Walter: What are you talking about? We lay in my bed, four years ago, and vowed to be each other’s one and only. And we repeated that ritual hundreds of times. Starting four years ago. Now you’re telling me you slept with other people for the ensuing two years?

Maureen: Two other people. Ever so briefly. A three-day fling with this idiot Thomas while you were in London and… (hesitates) a little something with Francis.

Walter: Francis Hoffman? He who directed the staged reading of Funny You Should Mention It and then directed the Onyx Theatre production? Otherwise known as the world premiere of my play that ran for a hundred and seventy-three glorious nights? That Francis?

Maureen: Yes.

Walter: Was your little something with him before or after he directed my play?

Maureen: Before. Months before.

Walter: Did he read my play because you slept with him?

Maureen: (lying) No.

Walter: How could you not have told me about this?

Maureen: It happened, Walter. A long time ago. It’s not happening now. I’m only sleeping with you now. Francis and Thomas are ancient history. And so what if Francis did read your play because he and I had a little fling? He didn’t love your play because of that. He loved it because it’s a great play. And you’re a great playwright. And you and I love each other. Madly. And everything is fine now, despite this hideous attempt by Thomas to ruin our happiness two years after the fact.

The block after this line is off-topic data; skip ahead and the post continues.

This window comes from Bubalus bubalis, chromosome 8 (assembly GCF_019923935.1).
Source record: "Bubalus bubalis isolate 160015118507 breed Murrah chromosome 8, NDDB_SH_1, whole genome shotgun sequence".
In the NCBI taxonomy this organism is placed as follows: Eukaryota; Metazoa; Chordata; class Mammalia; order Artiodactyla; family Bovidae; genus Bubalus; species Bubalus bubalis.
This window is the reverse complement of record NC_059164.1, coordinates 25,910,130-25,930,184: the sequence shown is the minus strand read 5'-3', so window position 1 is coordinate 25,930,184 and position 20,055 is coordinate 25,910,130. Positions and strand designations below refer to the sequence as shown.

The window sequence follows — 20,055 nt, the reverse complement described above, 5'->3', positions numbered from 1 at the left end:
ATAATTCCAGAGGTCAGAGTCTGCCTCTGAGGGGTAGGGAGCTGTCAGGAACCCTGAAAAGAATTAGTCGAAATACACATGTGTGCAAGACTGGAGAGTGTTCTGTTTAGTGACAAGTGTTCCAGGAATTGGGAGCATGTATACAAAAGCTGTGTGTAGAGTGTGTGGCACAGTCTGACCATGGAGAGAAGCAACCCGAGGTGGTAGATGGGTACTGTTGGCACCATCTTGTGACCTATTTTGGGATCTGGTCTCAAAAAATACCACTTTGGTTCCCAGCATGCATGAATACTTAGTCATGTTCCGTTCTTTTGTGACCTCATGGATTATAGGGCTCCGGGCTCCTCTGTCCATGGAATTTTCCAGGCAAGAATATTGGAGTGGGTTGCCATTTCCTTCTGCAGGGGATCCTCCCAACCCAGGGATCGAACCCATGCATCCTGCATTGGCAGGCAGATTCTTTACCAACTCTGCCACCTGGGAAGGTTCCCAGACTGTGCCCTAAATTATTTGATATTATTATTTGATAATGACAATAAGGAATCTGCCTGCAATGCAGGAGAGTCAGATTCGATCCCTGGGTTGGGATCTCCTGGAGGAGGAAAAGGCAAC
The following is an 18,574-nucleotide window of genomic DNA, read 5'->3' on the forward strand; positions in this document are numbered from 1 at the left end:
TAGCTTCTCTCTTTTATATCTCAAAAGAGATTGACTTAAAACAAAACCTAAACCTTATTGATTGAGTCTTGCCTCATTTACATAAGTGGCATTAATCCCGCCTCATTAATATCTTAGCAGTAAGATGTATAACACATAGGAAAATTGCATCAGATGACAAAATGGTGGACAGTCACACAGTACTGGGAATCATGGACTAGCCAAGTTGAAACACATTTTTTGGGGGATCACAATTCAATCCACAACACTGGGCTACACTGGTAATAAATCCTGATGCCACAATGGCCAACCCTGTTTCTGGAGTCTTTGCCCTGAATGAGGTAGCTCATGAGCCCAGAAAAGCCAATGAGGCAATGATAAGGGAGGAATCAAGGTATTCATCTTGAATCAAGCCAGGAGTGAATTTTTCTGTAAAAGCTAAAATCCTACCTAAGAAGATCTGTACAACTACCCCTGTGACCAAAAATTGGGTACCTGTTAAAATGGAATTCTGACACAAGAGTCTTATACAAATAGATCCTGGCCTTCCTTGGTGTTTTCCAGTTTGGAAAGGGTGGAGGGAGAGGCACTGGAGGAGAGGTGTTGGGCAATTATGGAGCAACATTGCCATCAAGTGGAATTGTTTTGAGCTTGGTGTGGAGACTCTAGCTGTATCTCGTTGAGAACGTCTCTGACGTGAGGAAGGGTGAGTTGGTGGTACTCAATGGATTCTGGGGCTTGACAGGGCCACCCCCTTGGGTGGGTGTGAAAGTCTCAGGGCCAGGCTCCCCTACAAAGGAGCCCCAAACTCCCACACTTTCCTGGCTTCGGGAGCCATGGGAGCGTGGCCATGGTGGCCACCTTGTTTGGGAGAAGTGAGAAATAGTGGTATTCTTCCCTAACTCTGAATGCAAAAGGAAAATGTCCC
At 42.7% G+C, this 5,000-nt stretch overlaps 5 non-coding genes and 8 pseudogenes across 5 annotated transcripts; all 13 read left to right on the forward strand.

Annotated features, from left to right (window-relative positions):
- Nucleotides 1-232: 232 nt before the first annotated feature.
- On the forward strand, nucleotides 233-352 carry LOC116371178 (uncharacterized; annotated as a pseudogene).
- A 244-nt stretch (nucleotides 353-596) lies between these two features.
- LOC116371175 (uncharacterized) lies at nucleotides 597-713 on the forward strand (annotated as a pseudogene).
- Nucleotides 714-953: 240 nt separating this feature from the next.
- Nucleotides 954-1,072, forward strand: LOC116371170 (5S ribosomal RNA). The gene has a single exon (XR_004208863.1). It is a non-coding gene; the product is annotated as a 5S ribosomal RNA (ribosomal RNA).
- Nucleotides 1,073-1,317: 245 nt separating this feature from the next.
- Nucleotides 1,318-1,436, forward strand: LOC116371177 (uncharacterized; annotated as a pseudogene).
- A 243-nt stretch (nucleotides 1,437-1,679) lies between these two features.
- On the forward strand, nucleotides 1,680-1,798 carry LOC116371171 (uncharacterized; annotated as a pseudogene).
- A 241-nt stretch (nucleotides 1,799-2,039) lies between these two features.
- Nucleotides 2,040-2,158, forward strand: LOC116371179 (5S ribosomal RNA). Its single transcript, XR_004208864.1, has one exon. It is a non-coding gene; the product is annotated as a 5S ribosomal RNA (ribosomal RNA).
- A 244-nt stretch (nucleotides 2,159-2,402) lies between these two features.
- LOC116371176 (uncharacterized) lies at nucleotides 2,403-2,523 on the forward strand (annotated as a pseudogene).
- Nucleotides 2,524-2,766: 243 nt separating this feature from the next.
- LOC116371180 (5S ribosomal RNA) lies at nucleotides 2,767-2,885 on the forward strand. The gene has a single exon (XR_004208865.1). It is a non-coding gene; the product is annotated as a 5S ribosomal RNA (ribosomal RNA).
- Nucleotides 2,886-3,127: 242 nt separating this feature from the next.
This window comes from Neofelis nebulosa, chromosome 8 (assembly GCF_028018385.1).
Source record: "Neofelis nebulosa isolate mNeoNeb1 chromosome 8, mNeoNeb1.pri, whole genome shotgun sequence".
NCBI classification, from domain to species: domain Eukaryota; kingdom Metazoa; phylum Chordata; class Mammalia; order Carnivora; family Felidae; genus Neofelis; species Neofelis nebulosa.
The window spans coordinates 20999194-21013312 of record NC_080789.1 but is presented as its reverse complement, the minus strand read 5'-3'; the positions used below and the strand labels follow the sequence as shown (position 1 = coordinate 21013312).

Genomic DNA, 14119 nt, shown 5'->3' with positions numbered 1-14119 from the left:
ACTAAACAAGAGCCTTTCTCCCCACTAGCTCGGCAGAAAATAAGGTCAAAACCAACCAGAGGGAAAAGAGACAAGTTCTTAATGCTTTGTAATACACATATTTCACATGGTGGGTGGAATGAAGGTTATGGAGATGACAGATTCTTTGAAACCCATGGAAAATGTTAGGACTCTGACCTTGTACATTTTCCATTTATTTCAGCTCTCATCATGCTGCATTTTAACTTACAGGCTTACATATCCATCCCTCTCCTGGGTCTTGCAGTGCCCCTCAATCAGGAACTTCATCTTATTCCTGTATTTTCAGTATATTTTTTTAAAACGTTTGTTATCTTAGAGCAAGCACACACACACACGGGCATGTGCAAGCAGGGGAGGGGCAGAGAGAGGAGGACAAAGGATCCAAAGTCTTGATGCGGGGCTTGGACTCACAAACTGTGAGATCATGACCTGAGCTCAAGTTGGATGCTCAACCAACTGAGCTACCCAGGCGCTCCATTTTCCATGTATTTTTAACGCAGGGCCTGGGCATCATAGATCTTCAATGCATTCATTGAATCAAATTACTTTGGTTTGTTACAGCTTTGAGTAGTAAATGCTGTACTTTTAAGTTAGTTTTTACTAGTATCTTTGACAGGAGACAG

Walter: I’m feeling a bit lightheaded. Maybe we should eat.

Maureen: Good idea. (jumps up and goes to get the tacos) I should have told you, Sweetheart, but they were so not important to me. Or to us. (puts tacos on plates) You want something to drink?

Walter: Not important to us. What does that mean?

Maureen: (brings the food to the table) They were momentary little meaningless flings. (goes to fetch water for them) Little nothings at the tail end of my days as a single person.

Maureen returns with glasses of water, sits down, and begins eating.

Walter: (unable to eat) Little nothings at the tail end of your days as a single person. The two-year tail end?

Maureen: Long ago.